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If you like Colin Powell's story, you might also like:
Ehud Barak,
George Bush,
Benjamin Carson,
Tom Clancy,
Mikhail Gorbachev,
Daniel Inouye,
Rosa Parks,
Bill Russell,
Norman Schwarzkopf,
Alan Simpson,
Desmond Tutu
and Oprah Winfrey

Colin Powell can also be seen and heard in our Podcast Center

Colin Powell also appears in the videos:
President George Bush: Lessons of Leadership,

What is a Leader?

Teachers can find prepared lesson plans featuring Colin Powell in the Achievement Curriculum section:
Justice & Citizenship
Black History Month

Related Links:
GoArmy.com
The White House
Foreign Policy Association

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Colin Powell
 
Colin Powell
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Colin Powell Interview (page: 5 / 9)

Former Secretary of State, United States of America

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  Colin Powell

You've stated that you would like to see some of the spirit of togetherness and family that you feel in the military right now spread to the rest of the population.

Colin Powell: I talk about family a great deal. There's nothing like going out to a military unit, whether it's Army, Navy, Air Force, Marine Corps, or Coast Guard, and seeing young men and women, usually in their late teens or early twenties, working together. And the closer they are to danger, the more closely they work together, and the more they become a family. Because they recognize that, if my life depends on you, all I care about is your ability to perform, and your willingness to sacrifice for me.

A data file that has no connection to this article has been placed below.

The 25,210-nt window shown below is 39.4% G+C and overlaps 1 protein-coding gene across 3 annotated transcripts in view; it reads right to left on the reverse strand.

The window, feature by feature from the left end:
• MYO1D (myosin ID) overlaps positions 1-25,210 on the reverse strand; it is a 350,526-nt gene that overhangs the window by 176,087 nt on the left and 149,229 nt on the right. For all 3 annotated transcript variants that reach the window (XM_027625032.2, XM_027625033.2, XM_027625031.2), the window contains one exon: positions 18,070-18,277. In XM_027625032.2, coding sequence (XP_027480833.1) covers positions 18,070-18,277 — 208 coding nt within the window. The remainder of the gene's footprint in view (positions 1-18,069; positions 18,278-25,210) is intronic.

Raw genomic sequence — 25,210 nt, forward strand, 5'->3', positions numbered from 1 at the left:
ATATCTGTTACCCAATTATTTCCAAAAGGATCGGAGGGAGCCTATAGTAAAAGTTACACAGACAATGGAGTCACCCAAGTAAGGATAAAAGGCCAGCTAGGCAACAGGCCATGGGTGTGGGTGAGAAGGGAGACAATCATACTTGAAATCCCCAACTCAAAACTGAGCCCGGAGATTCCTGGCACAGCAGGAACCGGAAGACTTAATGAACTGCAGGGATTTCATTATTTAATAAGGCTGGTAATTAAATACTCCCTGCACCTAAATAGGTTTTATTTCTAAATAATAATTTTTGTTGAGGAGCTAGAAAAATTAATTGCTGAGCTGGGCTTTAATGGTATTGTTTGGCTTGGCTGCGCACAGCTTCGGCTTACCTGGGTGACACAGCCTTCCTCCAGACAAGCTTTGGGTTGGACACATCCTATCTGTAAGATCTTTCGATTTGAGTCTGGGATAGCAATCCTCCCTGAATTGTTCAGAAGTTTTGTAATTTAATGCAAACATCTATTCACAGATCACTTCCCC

When you finally get up into the front lines, or into the cockpits of our fighter planes and somebody is flying wing for somebody else, that's all that counts. I don't care what color you are. I don't care where your parents come from. Can you perform? I will take care of you, you will take care of me, we will sacrifice for one another. That's what keeps a military unit bonded together, it isn't discipline.


Discipline isn't what causes men to go into the face of enemy fire, it's counting on one another, and serving one another, and loving one another as family members. We saw that again in Desert Storm. It was a real hit for the nation to see these young folks out in the desert. They're not supposed to be like this, they're supposed to be druggies, they're supposed to be troublesome, they're supposed to be violence-prone, they're supposed to be uneducable. And here they were in the desert, smart as tacks, patriotic, clean, drug-free, working together in teams, as family members.

[ Key to Success ] Courage


I'm so proud of that, that I say to many audiences, you've got to capture that somehow. I know that the inner city of Los Angeles or New York is not an infantry battalion. But somehow, the lessons of an infantry battalion have to be brought back to the nation.

It's very interesting also that it was a volunteer army.

Colin Powell: All volunteers. And every one of them doing it willingly, every one of them proud, nobody there against their will.

You have expressed so much faith in the American people. Coming from the background that you just described at Fort Benning, it is especially touching that you have such a powerful faith. Where does that faith come from?